"It's not like I have a disability or anything!" Perceptions of impairment and disability among rural, young people

Lisa Bourke, Catherine Waite


Understandings of disability and impairment among the general public influence how people without disability interact with those with disability.  This paper explored how disability and impairment are understood by young people living in six rural communities in southeast Australia, including the perspectives of those with and without a disability.  Of the 172 rural young people surveyed, 6% self-identified as having a disability, 7% were categorised as ‘at risk’ of mental ill-health and almost half reported some type of impairment or health condition.  Using various measures, young people’s responses reflected key discourses of disability, including dimensions of impairment, social judgement and limited function, and a blending of the medical and social models.  These same young people separated the terms impairment and disability, embedding stigma in the latter.  The study concluded that these rural communities need to reconstruct understandings of disability so as to support young people with disability and/or impairment.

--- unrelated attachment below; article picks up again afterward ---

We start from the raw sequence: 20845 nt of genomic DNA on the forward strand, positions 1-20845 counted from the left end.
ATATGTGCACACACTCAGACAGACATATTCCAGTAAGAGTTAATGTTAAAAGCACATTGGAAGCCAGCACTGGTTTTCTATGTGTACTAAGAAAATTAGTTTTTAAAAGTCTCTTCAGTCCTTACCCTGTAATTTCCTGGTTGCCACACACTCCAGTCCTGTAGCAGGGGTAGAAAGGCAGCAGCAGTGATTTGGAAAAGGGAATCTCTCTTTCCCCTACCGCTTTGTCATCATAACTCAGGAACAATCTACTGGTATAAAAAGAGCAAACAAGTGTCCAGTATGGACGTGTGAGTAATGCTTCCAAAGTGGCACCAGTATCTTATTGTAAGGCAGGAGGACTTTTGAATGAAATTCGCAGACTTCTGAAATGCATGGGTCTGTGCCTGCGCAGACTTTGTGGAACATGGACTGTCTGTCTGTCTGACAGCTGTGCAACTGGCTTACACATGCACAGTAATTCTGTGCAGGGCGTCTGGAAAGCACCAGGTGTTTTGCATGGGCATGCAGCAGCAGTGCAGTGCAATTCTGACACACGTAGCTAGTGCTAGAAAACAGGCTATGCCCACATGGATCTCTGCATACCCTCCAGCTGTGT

Disability; impairment; rural; young people; stigma and mental illness

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DOI: http://dx.doi.org/10.18061/dsq.v33i3.3261

Copyright (c) 2013 Lisa Bourke, Catherine Waite

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